Dover July 2019

group of people

What a day we had in the environs of Dover with our flora and fauna group - an "English Channel Experience" if ever there was.

White Cliffs and Dover Harbour

This chalky downland overlooking the harbour and affording great views of the French coastline, could not be more different, geologically speaking, from our own area of the Weald. Thin, chalky soil attracts a multitude of wildflowers and insects, so we had our work cut out to identify them almost as we started our walk along the cliff tops. I am pretty confident we eventually got most of them right, but it was a challenge and we all pitched in with our ideas. Flower reference books and latin names were a great help (so many are similar to their cultivated plants in some respect or other) so I shall now list those that were mostly new to us clay-bound folk - this way we can learn more about them and recognise them another time...
Sainfoin; Common Restharrow; Broomrape; Vervain; Kidney Vetch; Yellowort; Eyebright

We strolled along knobbly white walkways cut by a million footsteps, innumerable plants either side stopping us in our tracks. A mass of wildflowers clung on to the cliff beneath us creating a tapestry curtain which must be wonderful viewed from the sea (should have brought the drone!). At sea level of course there is the rather shocking sight of Dover Harbour going about its business in spite of us, with cars and lorries poodling on and off ferries which constantly sail back and forth to Calais - France seen with the naked eye on this clear morning. The views along the coast line to the North Foreland lighthouse were magnificent - a very real reason to be proud of this gateway to our country. Once visitors get lost in the back streets of Dover they might feel differently but with an ancient castle thrown in for good measure, what a stunning first impression!

We looked everywhere for the chalk hill blue butterfly but only saw the dark brown female, but pretty marbled whites and small white flitted everywhere.
As we saw an abundance of wildflowers, I think this is the time to list as many of them as I can recall (excepting the new ones above)…...
sorrel, yellow rattle, scarlet pimpernel, sea campion, teasel, bladder campion, hedge mustard, wild mignonette, agrimony, tormentil, birds foot trefoil, red clover, herb Robert, mallow, st. johns wort, rosebay willowherb, greater willowherb, wild carrot, wild thyme, scabious, common toadflax, selfheal, vipers buglos, lady's bedstraw, fleabane, harebell, yarrow, guilder rose, old man's beard, hemp agrimony, lesser burdock, centaury, sea bindweed, convolvulus, ragwort, sea cabbage, greater knapweed, prickly sowthistle, white clover, pyramidal orchid, marjoram. Apologies if I have forgotten any. Sustained by refreshments at the National Trust tea room, we headed West along the coast to Samphire Hoe.


Samphire Hoe

Now the newest piece of mainland Britain, Samphire Hoe has been created as a nature reserve from the spoils of the channel tunnel diggings of chalk marl. It was completed about 25 years ago and planted with 30 different seeds of grasses, shrubs and wildflowers. Now over 200 species have colonised this special place that juts out into the sea below the backdrop of the magnificent Shakespeare Cliff. At the time that William Shakespeare was writing King Lear he was said to have travelled regularly through Dover. It was his familiarity with the cliffs that may well have inspired his descriptions. To this day the first cliff on the West side of Dover is known as Shakespeare cliff.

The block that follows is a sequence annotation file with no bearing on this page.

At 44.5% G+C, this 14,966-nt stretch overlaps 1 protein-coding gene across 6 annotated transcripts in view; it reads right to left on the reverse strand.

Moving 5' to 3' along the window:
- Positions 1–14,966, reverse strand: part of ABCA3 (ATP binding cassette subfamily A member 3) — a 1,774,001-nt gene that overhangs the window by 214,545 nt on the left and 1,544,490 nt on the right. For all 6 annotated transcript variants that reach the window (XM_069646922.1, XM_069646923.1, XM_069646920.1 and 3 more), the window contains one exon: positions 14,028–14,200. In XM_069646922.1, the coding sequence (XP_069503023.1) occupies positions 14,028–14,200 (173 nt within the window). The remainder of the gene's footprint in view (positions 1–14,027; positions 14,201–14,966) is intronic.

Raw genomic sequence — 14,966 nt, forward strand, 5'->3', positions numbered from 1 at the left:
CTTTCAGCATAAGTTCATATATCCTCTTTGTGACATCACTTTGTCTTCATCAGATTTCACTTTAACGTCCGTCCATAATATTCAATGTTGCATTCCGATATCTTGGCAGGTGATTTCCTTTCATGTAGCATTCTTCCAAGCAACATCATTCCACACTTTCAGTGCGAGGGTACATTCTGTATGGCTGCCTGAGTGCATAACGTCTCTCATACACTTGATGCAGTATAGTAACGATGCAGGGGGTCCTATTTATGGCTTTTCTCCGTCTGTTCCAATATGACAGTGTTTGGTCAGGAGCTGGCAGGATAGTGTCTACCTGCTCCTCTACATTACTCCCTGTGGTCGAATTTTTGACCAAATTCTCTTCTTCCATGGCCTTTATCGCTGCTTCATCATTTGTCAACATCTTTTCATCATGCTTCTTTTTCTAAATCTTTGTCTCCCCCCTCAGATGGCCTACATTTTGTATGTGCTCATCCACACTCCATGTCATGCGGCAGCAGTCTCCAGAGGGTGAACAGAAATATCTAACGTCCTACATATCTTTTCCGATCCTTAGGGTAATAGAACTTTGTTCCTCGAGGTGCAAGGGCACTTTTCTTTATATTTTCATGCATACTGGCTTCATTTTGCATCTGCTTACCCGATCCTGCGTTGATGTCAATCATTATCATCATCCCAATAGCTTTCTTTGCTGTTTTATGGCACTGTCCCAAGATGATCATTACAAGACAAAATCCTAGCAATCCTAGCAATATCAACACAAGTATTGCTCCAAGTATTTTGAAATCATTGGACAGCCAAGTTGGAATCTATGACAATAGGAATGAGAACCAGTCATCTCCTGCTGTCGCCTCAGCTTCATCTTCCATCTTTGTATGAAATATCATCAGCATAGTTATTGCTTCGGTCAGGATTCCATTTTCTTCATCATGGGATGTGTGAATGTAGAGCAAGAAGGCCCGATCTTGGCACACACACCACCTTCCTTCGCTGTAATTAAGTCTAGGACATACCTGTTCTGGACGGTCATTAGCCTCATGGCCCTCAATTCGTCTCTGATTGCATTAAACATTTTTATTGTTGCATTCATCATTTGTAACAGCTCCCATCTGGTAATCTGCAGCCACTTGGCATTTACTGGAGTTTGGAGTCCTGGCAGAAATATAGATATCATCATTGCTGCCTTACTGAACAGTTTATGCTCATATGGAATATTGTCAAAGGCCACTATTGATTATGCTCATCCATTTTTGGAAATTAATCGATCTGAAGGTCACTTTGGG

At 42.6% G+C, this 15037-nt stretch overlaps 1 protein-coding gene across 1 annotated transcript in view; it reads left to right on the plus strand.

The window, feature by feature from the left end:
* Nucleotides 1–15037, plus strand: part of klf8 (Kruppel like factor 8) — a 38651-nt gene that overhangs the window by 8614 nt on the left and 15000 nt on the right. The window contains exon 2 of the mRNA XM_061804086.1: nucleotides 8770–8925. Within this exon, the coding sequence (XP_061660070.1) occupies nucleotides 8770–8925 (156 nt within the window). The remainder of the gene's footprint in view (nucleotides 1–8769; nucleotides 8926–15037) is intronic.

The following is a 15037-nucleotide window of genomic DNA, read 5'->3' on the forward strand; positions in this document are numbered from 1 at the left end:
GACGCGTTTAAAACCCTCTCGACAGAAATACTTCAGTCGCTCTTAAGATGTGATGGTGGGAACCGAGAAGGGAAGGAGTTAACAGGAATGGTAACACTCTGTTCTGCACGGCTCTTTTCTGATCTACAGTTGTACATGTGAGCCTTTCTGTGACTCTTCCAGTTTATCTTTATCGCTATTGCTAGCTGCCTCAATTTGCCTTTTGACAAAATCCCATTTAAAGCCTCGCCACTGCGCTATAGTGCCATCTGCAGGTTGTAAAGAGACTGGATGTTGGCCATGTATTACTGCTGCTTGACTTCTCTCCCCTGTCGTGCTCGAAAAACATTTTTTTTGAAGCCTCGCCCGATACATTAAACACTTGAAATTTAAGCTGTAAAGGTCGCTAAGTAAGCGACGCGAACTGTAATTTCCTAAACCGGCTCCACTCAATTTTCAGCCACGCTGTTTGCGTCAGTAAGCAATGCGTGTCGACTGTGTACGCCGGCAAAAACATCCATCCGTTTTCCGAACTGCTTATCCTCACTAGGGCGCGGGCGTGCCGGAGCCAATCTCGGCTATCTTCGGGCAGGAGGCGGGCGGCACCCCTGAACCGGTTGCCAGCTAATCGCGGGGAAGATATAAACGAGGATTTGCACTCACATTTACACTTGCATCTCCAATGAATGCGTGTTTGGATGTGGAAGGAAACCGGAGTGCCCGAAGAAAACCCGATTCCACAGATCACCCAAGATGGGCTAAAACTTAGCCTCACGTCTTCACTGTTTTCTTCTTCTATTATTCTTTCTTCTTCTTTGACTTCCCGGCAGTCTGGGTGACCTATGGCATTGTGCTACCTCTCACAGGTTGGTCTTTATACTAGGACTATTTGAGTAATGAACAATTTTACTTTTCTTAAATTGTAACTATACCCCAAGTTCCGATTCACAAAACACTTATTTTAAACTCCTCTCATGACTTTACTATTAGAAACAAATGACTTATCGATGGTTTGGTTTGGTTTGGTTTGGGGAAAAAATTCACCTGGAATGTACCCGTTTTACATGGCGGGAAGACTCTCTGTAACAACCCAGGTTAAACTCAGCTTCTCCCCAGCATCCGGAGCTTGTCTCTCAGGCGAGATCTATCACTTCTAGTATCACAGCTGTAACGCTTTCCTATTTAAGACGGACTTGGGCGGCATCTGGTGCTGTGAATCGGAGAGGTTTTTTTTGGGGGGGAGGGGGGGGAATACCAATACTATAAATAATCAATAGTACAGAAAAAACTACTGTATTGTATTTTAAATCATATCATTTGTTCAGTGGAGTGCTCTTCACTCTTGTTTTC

"There is a cliff whose high and bending head looks fearfully in the confined deep… The crows and choughs that wing the midway air scarce so gross as beetles; halfway down hangs one that gathers samphire, dreadful trade!".

Rock samphire was once collected from the cliffs and beach. Its fleshy green leaves were picked in May and pickled in barrels of brine and sent to London, where it was served as a dish to accompany meat. Thus this new area has been named "Samphire Hoe" - a hoe being a piece of land that sticks out into the sea. Here we saw fresh clumps of yellow Tall Melilot (identified by Alice), carpets of common restharrow, wild carrot with its tell tale red centre spot, sea buckthorn bushes invaded by starling flocks and of course samphire and sea lavender sprouting from cracks in the man made steps as well as the rocks. We walked the length of the Hoe, spotting peregrine falcon, raven and linnets en route (thank you Rog), until we reached the western beach that curves around to Folkestone beneath the famous Warren Nature Reserve undercliff, Just before the beach, eagle eyes (thank you Barbara) spotted a huge bird landing high up on the greenery that threatens to obliterate the chalky white of the cliffside. Much debate as to identity followed, but we were finally happy to pronounce it an OSPREY of all things - a very rare sighting of this iconic fish-eating bird of prey, presumably heading back to Africa after nesting in the Highlands. They travel alone in day light hours crossing the English Channel, then France, Spain, Sahara to Western Africa.

We crowned our English Channel Experience with yet another view, this time through the bay windows of the Grand Hotel in Folkestone, famous bolt hole of Edward 7th. We were more than ready to fill our tummies after feasting our eyes all day!